Meet student Pragash Kamalathevan
What year are you and what is your PhD on?
I am a second year DPhil student under the supervision of Professor Tonia Vincent and Professor Dominic Furniss. My DPhil investigates the role of reactive oxygen species in cartilage injury.
What is your background? And what brought you to a DPhil at the Kennedy Institute?
I studied pre-clinical medicine at Fitzwilliam College, University of Cambridge, completing my BA in neuroscience. I then transferred to University College London (UCL) to complete clinical medicine and graduated as a doctor in 2015. Following graduation, I completed my two years of foundation training in south London working in acute medicine, surgery and psychiatry. In July 2017 I undertook an MSc in Burns, Plastic and Reconstructive Surgery at UCL and graduated with a distinction. In October 2018 I began my DPhil at the Kennedy Institute of Rheumatology having been awarded a Kennedy Prize Clinician Studentship.
I am surrounded by a team of researchers at the world forefront of their respective fields at NDORMS. This environment produces an excellent learning environment where I can test the most innovative ideas in the presence of world expert support. In addition, NDORMS has a multitude of research equipment at its disposal, the majority of which is easily accessible. The people at NDORMS also make work extremely enjoyable.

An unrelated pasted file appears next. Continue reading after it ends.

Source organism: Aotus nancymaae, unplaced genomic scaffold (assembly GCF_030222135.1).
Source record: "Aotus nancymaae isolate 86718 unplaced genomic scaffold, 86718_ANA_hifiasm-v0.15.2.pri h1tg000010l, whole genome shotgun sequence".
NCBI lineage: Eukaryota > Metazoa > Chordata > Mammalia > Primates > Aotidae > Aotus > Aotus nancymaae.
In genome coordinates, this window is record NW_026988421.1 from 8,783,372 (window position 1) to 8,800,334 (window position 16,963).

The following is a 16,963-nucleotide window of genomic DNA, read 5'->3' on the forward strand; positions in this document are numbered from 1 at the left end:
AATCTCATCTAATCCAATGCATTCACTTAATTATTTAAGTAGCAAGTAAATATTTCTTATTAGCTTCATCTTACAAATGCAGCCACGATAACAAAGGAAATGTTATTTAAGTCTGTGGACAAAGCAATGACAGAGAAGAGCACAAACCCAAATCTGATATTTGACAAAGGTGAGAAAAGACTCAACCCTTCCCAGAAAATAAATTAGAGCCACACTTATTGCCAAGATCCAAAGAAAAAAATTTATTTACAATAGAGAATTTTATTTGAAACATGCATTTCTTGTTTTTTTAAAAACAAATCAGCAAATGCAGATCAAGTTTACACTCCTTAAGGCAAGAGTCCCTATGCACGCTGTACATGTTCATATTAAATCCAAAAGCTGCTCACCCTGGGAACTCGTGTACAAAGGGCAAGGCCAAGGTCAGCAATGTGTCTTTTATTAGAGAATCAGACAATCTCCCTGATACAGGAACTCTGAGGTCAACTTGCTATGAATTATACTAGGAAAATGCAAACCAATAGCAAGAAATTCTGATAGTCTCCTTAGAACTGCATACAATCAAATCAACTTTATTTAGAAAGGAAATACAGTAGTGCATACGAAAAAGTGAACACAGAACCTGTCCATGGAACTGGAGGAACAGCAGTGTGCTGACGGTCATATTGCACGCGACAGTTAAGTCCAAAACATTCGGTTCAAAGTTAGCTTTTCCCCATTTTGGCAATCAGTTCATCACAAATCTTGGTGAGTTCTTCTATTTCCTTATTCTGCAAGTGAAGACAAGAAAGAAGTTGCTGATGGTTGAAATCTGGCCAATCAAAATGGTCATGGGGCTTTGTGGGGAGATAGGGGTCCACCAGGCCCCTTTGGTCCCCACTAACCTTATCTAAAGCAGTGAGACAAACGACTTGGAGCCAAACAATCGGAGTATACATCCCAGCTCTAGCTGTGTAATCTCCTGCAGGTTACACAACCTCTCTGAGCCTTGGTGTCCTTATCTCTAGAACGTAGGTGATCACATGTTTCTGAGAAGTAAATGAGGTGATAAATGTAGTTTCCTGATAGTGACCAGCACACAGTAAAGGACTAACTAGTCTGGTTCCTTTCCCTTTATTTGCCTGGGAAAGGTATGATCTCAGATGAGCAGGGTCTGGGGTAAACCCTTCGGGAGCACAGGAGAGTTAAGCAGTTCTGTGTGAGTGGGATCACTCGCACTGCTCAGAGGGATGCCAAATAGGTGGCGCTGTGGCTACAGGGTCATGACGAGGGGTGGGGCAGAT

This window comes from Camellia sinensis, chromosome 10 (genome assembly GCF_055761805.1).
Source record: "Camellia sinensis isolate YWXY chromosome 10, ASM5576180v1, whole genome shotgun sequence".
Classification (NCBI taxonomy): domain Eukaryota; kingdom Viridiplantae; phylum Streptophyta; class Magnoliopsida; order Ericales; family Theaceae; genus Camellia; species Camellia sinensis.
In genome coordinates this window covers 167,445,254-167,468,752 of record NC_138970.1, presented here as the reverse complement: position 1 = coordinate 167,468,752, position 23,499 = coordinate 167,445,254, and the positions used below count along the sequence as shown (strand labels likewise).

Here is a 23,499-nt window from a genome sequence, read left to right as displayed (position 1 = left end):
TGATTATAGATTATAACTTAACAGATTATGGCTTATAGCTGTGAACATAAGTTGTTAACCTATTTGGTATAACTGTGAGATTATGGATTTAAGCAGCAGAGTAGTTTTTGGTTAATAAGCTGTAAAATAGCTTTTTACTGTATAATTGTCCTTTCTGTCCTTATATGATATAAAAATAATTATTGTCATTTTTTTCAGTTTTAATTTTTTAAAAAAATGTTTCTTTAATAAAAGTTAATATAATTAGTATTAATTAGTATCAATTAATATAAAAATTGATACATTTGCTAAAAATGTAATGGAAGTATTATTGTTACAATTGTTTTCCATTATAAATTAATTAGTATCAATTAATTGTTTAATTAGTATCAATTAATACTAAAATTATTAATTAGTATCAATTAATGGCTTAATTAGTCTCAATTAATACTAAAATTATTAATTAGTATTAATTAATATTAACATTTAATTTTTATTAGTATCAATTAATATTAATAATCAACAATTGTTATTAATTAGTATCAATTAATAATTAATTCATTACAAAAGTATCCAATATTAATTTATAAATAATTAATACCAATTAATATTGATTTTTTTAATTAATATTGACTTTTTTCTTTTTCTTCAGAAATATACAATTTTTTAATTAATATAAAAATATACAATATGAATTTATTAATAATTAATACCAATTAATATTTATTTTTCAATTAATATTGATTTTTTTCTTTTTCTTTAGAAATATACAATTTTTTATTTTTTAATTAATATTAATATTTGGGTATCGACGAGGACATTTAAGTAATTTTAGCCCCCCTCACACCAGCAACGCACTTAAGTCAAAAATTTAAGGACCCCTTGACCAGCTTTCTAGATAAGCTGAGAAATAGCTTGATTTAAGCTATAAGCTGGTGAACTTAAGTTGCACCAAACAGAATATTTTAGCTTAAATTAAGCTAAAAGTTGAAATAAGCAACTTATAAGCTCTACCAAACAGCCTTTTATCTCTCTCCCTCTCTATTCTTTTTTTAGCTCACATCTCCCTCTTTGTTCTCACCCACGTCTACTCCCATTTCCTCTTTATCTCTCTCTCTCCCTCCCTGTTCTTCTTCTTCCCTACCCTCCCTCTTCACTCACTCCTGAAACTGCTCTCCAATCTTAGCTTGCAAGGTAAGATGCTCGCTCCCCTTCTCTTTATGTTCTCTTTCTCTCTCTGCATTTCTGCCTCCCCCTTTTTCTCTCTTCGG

What is like to be a DPhil student at NDORMS?
I really enjoy sharing scientific ideas with people in my team. At NDORMS you are surrounded by hugely influential people in their fields and as such you are almost always supported with your research. You are also supported in areas other than the research and a lot of attention is also directed towards your overall well-being. However, expectations are high and so the ability to sustain chronic pressure is important.
Advice for prospective students
To future students, I would advise the importance of time-management and to choose your supervisors and project carefully. This is a long-term commitment and both the people you work with, alongside the area of research, can part determine how much you enjoy your time as a DPhil student.